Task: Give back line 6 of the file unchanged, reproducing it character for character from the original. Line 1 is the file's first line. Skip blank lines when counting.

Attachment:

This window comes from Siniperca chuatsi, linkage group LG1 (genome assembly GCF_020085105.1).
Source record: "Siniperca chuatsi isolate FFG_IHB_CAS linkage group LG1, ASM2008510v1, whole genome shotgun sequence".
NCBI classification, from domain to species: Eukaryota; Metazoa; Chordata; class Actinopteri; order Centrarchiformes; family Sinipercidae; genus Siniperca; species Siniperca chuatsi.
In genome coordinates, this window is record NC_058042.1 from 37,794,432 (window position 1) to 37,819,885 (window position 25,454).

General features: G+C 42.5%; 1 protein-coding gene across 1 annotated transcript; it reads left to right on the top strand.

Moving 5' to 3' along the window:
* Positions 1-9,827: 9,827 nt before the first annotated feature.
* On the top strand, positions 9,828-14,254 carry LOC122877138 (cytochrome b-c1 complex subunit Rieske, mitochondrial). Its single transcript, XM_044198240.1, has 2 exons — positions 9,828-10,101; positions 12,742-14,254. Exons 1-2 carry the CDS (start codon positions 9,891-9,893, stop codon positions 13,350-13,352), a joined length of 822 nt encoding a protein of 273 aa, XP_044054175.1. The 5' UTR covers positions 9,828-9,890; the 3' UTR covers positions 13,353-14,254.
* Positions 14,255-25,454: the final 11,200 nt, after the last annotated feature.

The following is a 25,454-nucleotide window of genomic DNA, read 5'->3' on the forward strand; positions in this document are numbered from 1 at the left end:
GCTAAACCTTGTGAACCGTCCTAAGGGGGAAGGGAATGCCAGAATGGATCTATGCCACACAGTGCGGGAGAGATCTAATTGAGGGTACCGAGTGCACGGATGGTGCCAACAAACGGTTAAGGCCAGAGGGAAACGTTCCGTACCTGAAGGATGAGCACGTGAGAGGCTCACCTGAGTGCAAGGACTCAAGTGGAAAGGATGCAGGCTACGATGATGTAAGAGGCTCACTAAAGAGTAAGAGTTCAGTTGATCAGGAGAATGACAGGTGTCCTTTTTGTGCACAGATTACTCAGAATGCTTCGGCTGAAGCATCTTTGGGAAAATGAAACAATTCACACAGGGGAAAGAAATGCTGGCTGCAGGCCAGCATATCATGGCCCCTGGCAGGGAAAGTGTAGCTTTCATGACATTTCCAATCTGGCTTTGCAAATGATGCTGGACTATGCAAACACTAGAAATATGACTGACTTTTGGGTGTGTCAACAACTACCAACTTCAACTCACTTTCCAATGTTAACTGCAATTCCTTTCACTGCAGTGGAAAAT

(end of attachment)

Moving 5' to 3' along the window: